PARIS — Satellite broadband hardware and services provider ViaSat Inc. is in final negotiations with Lockheed Martin on the purchase of a Ka-band satellite to back up and extend the coverage of the ViaSat-1 satellite, with a contract announcement expected in the coming weeks, industry officials said.
One industry official said the two companies have not excluded the possibility of a contract for two Ka-band satellites, each smaller than ViaSat-1, instead of a single spacecraft.
While a two-satellite order likely would be more expensive for Carlsbad, Calif.-based ViaSat, it would permit the company to spread its capital spending over a longer period. It also would allow ViaSat added flexibility in selecting coverage areas for its Exede consumer broadband service.
If the contract were signed, it would add evidence to Lockheed Martin’s claim that it is refocusing on the commercial satellite telecommunications market as U.S. defense budgets stagnate or decline, ending an unprecedented period of growth in military space spending.
Lockheed Martin in 2011 won a contract with NewSat of Australia to build the Jabiru-1 commercial telecommunications satellite, which has mainly a Ka-band payload.
The ViaSat deal also would signal a kind of revenge for. The Sunnyvale, Calif.-based company thought it had won the $300 million ViaSat-1 order in 2007. In fact it had, according to ViaSat.
But competitor(SS/L), which had been informed it had lost the ViaSat-1 deal to Lockheed, approached ViaSat with a last-minute offer to purchase the equivalent of 15 percent ViaSat-1’s capacity for the life of the satellite.
Lockheed could not counter, especially since Palo Alto, Calif.-based SS/L made the offer on the assumption that the capacity could be resold to satellite fleet operator Telesat of Canada. Loral’s parent company, Loral Space and Communications Co. of New York, has a majority economic ownership of Ottawa-based Telesat. Telesat ultimately did purchase ViaSat-1 capacity for Canadian consumer broadband service.
In a May 25 document filed with the U.S. District Court for the Southern District of New York as part of its lawsuit against SS/L, ViaSat discloses that it had selected a competing bid before returning to SS/L. The company does not name the other bidder in the document, but industry officials said it was Lockheed Martin.
ViaSat’s allegation — that SS/L stole ViaSat intellectual property and used it to win contracts to build a competitor’s consumer broadband satellite system — has poisoned relations between the two companies.
As a result, SS/L, which might have been a shoo-in for the ViaSat-2 work, has been excluded from the competition despite the fact that ViaSat is happy with the satellite’s performance despite several delays in its delivery.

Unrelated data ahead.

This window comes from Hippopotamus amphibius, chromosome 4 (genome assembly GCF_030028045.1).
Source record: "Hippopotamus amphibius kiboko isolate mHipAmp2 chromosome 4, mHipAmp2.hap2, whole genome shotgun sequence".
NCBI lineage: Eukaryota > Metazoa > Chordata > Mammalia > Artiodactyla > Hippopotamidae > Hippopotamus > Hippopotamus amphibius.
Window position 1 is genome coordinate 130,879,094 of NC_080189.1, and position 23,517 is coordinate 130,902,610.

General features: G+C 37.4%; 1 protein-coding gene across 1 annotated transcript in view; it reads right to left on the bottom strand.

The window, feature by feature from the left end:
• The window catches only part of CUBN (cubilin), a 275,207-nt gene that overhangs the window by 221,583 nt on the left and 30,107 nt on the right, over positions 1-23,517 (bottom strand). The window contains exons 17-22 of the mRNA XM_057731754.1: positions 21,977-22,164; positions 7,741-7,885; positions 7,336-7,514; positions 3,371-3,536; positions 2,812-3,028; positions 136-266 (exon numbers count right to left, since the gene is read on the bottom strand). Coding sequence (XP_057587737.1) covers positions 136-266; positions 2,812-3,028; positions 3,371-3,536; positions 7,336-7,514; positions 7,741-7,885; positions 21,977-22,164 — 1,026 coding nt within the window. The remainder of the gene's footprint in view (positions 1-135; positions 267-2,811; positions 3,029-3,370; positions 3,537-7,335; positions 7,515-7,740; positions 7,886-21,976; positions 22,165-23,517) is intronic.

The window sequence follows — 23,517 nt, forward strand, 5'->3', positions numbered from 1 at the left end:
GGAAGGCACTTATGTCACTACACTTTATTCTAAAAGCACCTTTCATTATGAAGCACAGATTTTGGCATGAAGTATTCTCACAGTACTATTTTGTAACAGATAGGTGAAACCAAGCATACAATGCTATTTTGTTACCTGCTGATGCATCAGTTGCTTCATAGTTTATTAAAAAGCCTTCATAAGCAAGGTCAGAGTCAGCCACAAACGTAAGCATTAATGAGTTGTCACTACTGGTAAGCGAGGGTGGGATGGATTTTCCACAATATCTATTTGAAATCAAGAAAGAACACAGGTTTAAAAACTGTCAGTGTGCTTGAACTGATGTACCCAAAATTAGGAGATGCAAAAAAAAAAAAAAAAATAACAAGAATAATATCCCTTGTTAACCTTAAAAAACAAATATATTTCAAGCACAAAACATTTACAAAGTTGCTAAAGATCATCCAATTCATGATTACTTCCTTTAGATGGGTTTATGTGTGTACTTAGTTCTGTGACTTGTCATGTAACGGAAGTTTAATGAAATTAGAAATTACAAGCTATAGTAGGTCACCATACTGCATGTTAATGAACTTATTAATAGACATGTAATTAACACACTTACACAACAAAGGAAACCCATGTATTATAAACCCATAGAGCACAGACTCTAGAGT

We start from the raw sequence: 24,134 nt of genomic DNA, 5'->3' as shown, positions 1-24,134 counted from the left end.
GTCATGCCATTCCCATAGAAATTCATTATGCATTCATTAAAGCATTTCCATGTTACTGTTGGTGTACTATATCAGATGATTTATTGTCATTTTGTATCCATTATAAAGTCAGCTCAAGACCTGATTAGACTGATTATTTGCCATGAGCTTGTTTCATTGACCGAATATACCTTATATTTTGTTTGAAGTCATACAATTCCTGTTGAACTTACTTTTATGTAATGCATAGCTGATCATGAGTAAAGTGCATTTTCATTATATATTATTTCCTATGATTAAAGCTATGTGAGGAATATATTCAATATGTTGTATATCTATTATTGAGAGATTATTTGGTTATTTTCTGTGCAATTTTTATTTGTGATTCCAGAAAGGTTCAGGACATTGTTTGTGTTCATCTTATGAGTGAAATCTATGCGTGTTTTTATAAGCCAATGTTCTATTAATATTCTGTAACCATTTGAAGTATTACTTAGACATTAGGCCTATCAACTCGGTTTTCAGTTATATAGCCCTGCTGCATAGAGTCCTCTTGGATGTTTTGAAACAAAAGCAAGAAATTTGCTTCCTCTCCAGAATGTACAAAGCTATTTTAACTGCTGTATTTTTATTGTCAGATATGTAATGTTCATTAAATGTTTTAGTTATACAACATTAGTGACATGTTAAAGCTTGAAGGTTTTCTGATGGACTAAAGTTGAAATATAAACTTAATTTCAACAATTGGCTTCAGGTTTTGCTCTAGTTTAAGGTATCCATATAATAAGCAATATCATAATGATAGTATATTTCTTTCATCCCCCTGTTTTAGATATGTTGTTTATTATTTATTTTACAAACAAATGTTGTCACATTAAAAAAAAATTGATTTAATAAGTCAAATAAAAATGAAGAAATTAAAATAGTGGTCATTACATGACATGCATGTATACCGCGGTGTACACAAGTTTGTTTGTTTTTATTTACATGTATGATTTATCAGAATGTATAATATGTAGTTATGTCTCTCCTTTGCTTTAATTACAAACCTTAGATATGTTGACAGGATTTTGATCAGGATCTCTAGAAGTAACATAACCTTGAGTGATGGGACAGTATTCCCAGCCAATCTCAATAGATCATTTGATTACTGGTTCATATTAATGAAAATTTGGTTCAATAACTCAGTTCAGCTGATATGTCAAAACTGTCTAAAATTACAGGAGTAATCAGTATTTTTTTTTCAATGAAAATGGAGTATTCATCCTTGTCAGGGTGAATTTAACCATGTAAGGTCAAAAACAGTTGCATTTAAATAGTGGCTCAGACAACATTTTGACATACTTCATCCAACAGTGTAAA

ViaSat Chief Operating Officer Rick Baldridge said, in a presentation to investors June 13, that ViaSat regrets not being able to order a repeat copy from Space Systems/Loral.
“It was late, but it is performing without a problem,” Baldridge said of ViaSat-1. “We are very happy with the satellite Loral delivered. Buying another one would have been nice.”
Baldridge said the ViaSat-1 competition nonetheless demonstrated to ViaSat that at least one other manufacturer besides Space Systems/Loral could produce high-throughput satellites like ViaSat-1.
Lockheed Martin Space Systems spokeswoman Dee Valleras said the company is “constantly seeking new opportunities” but does not comment on specific contract talks. ViaSat spokesman Bruce Rowe said the company would not comment on ViaSat-2 negotiations.
Baldridge said that with ViaSat’s operating cash flow, cash on hand and the liquidity provided by a recent bond issue, the company does not foresee the need to seek outside financing for ViaSat-2.
Baldridge said ViaSat is preparing for the launch of the EchoStar 17/Jupiter satellite owned by Hughes Network Systems of Germantown, Md., and EchoStar Corp. of Englewood, Calif.
That launch, now set for July 5 aboard a European Ariane 5 rocket, will give HughesNet, the Hughes consumer broadband service that directly competes with ViaSat’s Exede, a satellite just as powerful as ViaSat-1. It is the strong similarity between ViaSat-1 and EchoStar 17/Jupiter that caused ViaSat to file suit against Space Systems/Loral for patent infringement and breach of contract.
Baldridge said ViaSat’s early assessment of the EchoStar/Hughes challenge is that ViaSat will be able to compete on price given what he said are Hughes’ higher monthly subscriber fees.
He also said ViaSat-1 has room to increase the bandwidth offered subscribers beyond the current package of 3 megabits per second uplink and 12 megabits per second downlink.